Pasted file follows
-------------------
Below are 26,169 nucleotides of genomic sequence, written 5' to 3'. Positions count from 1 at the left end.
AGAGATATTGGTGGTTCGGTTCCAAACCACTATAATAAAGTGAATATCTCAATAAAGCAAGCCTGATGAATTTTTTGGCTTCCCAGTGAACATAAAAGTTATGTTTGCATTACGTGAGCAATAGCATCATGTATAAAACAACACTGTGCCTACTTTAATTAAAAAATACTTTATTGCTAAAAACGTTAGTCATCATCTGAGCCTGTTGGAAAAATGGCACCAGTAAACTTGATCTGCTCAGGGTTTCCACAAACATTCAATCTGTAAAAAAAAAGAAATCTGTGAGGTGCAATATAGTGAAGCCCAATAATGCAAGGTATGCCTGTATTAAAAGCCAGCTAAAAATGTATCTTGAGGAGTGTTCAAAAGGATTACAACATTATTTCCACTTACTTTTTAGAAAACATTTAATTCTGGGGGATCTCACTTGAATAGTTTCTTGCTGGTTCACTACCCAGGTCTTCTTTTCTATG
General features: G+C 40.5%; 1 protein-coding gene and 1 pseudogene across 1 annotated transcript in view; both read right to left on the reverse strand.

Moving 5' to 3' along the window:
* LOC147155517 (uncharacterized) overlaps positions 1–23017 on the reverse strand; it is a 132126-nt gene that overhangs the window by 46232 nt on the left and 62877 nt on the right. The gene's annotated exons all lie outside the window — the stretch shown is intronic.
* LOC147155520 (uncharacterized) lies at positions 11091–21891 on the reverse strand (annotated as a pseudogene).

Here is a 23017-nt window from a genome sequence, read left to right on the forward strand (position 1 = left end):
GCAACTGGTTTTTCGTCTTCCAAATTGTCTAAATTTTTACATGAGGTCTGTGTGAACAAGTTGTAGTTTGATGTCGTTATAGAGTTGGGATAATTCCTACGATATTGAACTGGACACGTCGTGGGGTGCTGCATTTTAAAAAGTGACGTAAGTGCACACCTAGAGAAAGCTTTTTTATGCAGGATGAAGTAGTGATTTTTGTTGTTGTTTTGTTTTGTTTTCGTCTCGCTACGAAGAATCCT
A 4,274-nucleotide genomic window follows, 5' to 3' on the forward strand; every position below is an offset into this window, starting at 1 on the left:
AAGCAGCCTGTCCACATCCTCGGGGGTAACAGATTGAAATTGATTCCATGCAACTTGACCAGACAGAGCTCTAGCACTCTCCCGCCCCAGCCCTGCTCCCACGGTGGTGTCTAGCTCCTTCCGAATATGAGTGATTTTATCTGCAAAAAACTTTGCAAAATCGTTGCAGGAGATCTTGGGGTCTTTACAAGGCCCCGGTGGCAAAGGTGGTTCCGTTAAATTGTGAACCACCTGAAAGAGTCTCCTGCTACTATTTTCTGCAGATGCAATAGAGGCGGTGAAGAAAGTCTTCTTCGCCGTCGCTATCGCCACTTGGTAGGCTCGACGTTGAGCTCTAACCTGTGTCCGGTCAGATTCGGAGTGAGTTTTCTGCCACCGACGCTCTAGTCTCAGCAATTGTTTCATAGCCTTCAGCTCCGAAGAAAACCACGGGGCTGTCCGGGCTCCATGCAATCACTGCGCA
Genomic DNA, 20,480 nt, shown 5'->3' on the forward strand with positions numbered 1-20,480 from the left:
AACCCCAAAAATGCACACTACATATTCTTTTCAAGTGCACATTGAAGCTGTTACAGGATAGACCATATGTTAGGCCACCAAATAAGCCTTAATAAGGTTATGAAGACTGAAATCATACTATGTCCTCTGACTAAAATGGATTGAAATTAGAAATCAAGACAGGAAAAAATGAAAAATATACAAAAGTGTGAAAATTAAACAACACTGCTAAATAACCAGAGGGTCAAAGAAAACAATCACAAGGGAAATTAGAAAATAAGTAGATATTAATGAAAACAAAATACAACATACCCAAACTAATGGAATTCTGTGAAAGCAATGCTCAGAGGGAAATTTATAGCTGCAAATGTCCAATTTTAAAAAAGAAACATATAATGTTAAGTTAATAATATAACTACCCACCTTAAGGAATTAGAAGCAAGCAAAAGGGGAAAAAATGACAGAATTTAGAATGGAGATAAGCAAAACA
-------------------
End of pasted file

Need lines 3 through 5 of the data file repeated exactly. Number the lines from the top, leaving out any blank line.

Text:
General features: G+C 40.5%; 1 protein-coding gene and 1 pseudogene across 1 annotated transcript in view; both read right to left on the reverse strand.

Moving 5' to 3' along the window:
* LOC147155517 (uncharacterized) overlaps positions 1–23017 on the reverse strand; it is a 132126-nt gene that overhangs the window by 46232 nt on the left and 62877 nt on the right. The gene's annotated exons all lie outside the window — the stretch shown is intronic.